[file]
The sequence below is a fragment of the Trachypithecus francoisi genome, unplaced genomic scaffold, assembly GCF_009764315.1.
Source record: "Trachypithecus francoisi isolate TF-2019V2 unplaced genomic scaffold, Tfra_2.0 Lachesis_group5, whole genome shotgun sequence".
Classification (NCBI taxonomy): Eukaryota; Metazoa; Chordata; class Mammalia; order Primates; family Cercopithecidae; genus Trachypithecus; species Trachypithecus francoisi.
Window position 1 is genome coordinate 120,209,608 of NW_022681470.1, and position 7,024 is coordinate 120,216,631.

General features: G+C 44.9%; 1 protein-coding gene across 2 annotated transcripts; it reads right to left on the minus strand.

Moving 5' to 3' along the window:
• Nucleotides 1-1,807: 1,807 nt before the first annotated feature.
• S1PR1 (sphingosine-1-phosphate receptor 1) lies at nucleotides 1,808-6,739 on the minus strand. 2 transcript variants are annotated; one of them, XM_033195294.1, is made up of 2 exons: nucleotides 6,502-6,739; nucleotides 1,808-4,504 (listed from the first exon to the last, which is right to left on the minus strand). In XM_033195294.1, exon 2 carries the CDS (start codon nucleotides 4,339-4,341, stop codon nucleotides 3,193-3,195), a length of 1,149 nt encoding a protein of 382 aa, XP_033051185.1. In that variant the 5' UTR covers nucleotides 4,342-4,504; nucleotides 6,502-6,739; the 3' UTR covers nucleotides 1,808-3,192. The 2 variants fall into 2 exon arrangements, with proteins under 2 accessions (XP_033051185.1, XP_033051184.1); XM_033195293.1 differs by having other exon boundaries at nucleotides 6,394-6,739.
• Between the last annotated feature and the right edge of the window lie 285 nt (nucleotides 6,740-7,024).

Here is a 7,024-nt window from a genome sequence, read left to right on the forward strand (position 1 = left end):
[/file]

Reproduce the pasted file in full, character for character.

The sequence below is a fragment of the Trachypithecus francoisi genome, unplaced genomic scaffold, assembly GCF_009764315.1.
Source record: "Trachypithecus francoisi isolate TF-2019V2 unplaced genomic scaffold, Tfra_2.0 Lachesis_group5, whole genome shotgun sequence".
Classification (NCBI taxonomy): Eukaryota; Metazoa; Chordata; class Mammalia; order Primates; family Cercopithecidae; genus Trachypithecus; species Trachypithecus francoisi.
Window position 1 is genome coordinate 120,209,608 of NW_022681470.1, and position 7,024 is coordinate 120,216,631.

General features: G+C 44.9%; 1 protein-coding gene across 2 annotated transcripts; it reads right to left on the minus strand.

Moving 5' to 3' along the window:
• Nucleotides 1-1,807: 1,807 nt before the first annotated feature.
• S1PR1 (sphingosine-1-phosphate receptor 1) lies at nucleotides 1,808-6,739 on the minus strand. 2 transcript variants are annotated; one of them, XM_033195294.1, is made up of 2 exons: nucleotides 6,502-6,739; nucleotides 1,808-4,504 (listed from the first exon to the last, which is right to left on the minus strand). In XM_033195294.1, exon 2 carries the CDS (start codon nucleotides 4,339-4,341, stop codon nucleotides 3,193-3,195), a length of 1,149 nt encoding a protein of 382 aa, XP_033051185.1. In that variant the 5' UTR covers nucleotides 4,342-4,504; nucleotides 6,502-6,739; the 3' UTR covers nucleotides 1,808-3,192. The 2 variants fall into 2 exon arrangements, with proteins under 2 accessions (XP_033051185.1, XP_033051184.1); XM_033195293.1 differs by having other exon boundaries at nucleotides 6,394-6,739.
• Between the last annotated feature and the right edge of the window lie 285 nt (nucleotides 6,740-7,024).

Here is a 7,024-nt window from a genome sequence, read left to right on the forward strand (position 1 = left end):